3. Why are you coming here and just making stuff up? ProTools was 16bit when it came out, then it's mixing environment changed to 56bit about 20 years ago (Protools TDM), the cheaper LE versions of Protools started at 32bit float and all today's versions are 64bit float. Nuendo started at 32bit float and is now 64bit float. No current DAWs I'm aware of have a 40bit mix environment.

4. No they don't! I'm sure the odd person might have done what you're suggesting, years ago, but it's extremely atypical today!

1. No, you're looking at this backwards. 0dBFS is the maximum level a digital audio file can have and this is exactly the same maximum with 24bit as with it is with 16bit. The added dynamic range of 24bit is at the quietest end of the scale, not the loudest. So you are just as likely to clip at 24bit as at 16bit when EQ'ing. Commercial music releases are optimised to 0dBFS (or just fractionally below), so you will need to lower the (digital) level of the file before adding EQ, otherwise you are likely to exceed 0dBFS (clip).

2. No, you're not mistaken and those figures look pretty representative. CD has a theoretical maximum dynamic range of 96dB (-96dBFS to 0dBFS), so your classical recording is actually using about 9 of the available 16bits, meaning you could lower the digital level of your 16bit file by about 40dB before you start hitting the digital noise floor.

G

6. "

1. 24bit doesn't have a signal to noise ratio, it just has a lower noise floor than 16bit. This lower noise floor does not directly affect the SNR when recording, as the SNR is defined by the mics, mic-preamps and the SNR of what's being recorded and where.
"

Obviously you don't realize ADCs still fallow the rules of analog up till the threshold of the digital domain.
So the ADC converter chips have a signal to noise product depending on signal level.
Of course you can look at most ADC chips and they have them stated in their data sheets.

3. Why are you coming here and just making stuff up? ProTools was 16bit when it came out, then it's mixing environment changed to 56bit about 20 years ago (Protools TDM), the cheaper LE versions of Protools started at 32bit float and all today's versions are 64bit float. Nuendo started at 32bit float and is now 64bit float. No current DAWs I'm aware of have a 40bit mix environment.

the audio is in 40 bit. the program itself might be 64 bit but the digital audio is 40 bit.
Obviously, you don't realize this.

btw I'm still out there in the industry.

I just don't work at that publisher anymore.

7.
1. Why "obviously"? ADCs must follow the laws of physics and due to thermal noise, this resultant noise floor creates a theoretical limit of about 21bits of dynamic range. In practice most pro ADCs achieve considerably less dynamic range than 21bits. However, this is irrelevant because that's still roughly 100 times more dynamic range than can practically be achieved in real world acoustics (noise floors of recording environments) or in the analogue chain prior to the ADC (mics/preamps). This is where the SNR is defined, not by the ADC, as already mentioned!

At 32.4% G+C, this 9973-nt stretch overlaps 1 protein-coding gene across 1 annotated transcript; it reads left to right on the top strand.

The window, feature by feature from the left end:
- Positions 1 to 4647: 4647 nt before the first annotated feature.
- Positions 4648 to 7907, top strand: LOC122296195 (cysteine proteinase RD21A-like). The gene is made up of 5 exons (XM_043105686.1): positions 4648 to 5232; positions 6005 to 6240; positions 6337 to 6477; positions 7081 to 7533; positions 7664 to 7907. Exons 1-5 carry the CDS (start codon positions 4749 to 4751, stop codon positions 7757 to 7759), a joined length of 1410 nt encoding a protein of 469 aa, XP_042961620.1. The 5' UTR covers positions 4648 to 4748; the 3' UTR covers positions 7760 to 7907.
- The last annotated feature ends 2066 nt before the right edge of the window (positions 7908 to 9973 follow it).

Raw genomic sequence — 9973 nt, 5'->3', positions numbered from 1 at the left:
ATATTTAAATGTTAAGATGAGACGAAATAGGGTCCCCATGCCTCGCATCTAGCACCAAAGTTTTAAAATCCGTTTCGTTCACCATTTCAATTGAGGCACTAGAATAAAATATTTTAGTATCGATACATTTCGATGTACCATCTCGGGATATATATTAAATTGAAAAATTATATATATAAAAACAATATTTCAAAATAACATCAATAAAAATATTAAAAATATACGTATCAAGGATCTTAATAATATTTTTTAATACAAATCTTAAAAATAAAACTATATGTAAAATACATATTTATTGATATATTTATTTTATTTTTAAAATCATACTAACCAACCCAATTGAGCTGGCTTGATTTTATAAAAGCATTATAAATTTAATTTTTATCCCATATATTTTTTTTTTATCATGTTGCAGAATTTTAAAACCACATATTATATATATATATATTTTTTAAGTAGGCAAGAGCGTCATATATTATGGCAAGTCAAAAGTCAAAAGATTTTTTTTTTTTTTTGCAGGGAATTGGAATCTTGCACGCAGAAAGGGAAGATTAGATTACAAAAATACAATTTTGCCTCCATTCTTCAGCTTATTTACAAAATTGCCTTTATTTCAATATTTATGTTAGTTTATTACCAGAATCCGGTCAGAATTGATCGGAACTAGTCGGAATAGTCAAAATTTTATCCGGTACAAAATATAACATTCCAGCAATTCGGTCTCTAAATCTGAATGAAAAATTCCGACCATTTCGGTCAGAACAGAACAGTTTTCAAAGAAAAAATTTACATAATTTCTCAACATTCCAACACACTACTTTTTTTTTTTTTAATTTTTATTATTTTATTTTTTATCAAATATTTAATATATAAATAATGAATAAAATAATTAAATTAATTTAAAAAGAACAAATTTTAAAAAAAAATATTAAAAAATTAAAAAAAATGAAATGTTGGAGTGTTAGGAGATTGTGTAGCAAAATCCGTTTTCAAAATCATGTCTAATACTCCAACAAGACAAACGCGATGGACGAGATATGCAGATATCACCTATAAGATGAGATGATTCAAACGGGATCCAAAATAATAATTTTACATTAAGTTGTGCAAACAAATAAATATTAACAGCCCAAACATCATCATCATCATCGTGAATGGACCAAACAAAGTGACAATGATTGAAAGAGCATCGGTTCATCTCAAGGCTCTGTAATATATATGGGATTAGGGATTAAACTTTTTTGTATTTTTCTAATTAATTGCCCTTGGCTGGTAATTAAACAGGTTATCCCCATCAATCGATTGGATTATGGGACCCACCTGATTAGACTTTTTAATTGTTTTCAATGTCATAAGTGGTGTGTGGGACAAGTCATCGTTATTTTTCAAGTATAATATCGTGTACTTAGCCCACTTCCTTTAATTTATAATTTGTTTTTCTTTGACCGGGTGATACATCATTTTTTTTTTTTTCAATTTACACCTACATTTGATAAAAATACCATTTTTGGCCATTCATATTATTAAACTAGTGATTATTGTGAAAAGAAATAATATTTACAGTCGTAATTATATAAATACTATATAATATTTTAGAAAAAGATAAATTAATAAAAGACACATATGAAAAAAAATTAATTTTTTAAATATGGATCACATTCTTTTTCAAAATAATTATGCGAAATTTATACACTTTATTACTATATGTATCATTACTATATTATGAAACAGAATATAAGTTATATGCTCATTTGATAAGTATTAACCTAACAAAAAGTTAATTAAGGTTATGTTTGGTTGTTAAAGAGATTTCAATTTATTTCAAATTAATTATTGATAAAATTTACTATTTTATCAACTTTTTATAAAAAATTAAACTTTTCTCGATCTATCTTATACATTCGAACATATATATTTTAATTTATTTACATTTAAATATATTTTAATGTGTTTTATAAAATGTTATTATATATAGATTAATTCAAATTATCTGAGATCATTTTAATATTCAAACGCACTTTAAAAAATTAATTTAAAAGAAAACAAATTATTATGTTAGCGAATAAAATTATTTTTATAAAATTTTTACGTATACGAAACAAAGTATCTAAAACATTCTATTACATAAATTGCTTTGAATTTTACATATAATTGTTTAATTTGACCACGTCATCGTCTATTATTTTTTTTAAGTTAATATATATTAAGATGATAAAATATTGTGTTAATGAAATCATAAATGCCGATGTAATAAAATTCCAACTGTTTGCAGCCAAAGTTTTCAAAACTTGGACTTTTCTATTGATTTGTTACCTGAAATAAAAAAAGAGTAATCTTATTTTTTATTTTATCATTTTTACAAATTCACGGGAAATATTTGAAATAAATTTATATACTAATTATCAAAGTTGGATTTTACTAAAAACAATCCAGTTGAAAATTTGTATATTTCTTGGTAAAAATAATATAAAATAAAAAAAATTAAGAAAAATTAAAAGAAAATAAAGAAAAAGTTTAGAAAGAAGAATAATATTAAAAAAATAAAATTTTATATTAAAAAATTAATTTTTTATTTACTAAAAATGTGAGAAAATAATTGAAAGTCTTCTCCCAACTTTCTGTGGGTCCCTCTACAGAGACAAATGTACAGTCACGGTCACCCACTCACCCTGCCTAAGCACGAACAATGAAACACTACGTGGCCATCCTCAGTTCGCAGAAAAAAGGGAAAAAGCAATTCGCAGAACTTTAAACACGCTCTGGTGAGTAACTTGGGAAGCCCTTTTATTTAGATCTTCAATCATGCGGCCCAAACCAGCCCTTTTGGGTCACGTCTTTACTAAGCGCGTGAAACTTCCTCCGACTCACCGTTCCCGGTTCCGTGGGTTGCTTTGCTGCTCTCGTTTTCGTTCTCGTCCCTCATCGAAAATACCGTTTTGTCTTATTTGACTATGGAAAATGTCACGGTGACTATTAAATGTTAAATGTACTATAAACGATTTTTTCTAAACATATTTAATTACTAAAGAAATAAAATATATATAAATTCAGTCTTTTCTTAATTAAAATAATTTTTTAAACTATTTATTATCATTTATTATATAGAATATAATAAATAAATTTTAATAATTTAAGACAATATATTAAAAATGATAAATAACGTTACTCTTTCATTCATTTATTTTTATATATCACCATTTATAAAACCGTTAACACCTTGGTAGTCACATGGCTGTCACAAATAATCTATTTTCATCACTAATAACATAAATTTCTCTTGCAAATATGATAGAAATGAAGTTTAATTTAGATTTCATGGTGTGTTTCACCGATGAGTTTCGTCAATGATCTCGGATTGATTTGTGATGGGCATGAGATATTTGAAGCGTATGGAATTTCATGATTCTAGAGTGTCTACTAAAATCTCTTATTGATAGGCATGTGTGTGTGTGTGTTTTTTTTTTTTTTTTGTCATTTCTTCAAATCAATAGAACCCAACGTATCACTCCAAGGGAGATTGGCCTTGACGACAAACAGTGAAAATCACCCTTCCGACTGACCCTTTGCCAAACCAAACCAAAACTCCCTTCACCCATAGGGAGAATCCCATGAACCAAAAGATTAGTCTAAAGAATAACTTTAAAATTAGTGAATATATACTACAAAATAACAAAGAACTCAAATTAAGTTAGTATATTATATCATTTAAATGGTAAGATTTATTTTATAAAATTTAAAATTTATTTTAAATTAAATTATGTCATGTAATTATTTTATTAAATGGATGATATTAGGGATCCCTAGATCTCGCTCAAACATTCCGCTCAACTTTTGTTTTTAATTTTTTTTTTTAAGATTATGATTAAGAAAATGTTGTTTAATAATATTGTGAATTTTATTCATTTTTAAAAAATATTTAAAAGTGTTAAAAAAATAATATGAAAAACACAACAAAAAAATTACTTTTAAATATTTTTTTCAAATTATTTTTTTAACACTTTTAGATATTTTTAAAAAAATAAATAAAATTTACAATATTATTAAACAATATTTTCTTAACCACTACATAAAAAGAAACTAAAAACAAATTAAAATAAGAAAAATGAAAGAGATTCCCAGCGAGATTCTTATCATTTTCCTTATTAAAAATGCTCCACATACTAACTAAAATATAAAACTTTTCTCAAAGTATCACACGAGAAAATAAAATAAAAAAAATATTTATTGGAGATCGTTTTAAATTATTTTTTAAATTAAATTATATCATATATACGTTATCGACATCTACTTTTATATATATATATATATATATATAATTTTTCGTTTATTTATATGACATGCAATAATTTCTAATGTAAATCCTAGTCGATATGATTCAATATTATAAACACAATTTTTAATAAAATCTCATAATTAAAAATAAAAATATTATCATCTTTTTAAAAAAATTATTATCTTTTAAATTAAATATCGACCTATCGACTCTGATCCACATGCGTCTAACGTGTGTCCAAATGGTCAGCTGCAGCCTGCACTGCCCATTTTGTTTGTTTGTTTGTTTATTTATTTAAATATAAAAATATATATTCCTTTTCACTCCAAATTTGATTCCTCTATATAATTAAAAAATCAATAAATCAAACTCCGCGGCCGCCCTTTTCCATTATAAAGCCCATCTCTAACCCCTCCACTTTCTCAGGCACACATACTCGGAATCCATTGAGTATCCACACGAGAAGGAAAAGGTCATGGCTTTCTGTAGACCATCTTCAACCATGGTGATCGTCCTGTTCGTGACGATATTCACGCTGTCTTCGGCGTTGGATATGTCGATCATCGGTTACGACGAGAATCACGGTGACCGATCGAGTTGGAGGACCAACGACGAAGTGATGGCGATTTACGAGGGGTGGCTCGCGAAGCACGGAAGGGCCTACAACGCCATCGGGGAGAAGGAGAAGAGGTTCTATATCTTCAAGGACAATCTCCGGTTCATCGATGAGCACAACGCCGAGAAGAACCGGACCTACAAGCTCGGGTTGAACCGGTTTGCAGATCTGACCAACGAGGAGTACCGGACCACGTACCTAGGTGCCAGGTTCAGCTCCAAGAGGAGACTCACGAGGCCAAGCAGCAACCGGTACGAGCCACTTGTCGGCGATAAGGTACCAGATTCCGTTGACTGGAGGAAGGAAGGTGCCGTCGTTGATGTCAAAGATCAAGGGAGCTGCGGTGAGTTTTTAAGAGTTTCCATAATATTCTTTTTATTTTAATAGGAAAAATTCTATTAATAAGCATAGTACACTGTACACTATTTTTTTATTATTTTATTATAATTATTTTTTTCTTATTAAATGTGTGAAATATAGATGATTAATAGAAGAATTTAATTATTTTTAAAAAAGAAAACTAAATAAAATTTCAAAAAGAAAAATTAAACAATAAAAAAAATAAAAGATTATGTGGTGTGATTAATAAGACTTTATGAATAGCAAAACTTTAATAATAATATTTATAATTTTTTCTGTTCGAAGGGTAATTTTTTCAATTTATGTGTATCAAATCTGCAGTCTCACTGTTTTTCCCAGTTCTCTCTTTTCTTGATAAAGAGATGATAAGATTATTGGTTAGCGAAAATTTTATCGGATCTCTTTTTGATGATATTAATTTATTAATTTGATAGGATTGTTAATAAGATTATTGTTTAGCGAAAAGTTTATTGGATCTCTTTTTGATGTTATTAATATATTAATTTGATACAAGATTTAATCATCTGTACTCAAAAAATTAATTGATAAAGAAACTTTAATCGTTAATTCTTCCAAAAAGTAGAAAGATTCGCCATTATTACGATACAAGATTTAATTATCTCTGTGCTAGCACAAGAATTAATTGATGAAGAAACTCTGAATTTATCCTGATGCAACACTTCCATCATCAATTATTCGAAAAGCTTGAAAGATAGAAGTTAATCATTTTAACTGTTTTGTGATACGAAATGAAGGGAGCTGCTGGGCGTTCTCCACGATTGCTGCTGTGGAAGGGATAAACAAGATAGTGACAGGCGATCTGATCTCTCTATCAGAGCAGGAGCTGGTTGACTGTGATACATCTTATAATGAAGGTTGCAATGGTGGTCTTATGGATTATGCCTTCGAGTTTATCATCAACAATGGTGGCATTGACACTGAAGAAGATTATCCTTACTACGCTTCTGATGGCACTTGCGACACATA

2. You're right, I obviously don't realise that, just as I don't realise that the earth is flat or that the moon is made of cheese! Just repeating a figure you have made up does not make it more convincing! The digital audio file/s themselves are usually 24bit or 16bit (or occasionally 32bit float) and is independent of the mix environment within the DAW, the bit depths of which I have already given you for the two DAWs you mentioned. 40bit is a number you've just made up! If you wish to prove you're not just making it up it's simple, just provide the information from Stienberg or Avid/Digidesign.

3. There is no way that even an apprentice audio engineer would not know points #1 and #2 above, even after just a few months in the industry, let alone 25 years! Which means either you're lying/trolling or, as mentioned, you are deliberately trying to mislead and have some other role in the industry which is not that of an audio engineer, of which you obviously have little/no actual knowledge.

Lying about (or at least misrepresenting) your position in the industry and therefore your level of knowledge/understanding is troubling. More troubling still, is that you're just making stuff up and passing it off as fact. This is troubling because this is the science forum, do you honestly believe we're all dumb enough to just swallow whatever BS you fancy making up? Even if you do believe we're all dumb enough, what do you hope to actually achieve? Is this just some rather sad attempt at self-aggrandisement or are you leading up to a dodgy marketing strategy of some product you're trying to sell?

G

8. Maybe this discussed a while ago but I could not find.

We know that our devices which is in audio reproduction chain are not perfect. Any of them. So some sound gets distorted.

This is a straight (maybe a bad) example but I am sure you will get this:

24 bits for not in perfect system may be redundant for us for listening purposes but in real world?

Bits are just example. Consider the amount of information stored in files. According to Nyquist theorem we dont need more than 40khz for listening but does not that applies for a perfect situation with zero entropy?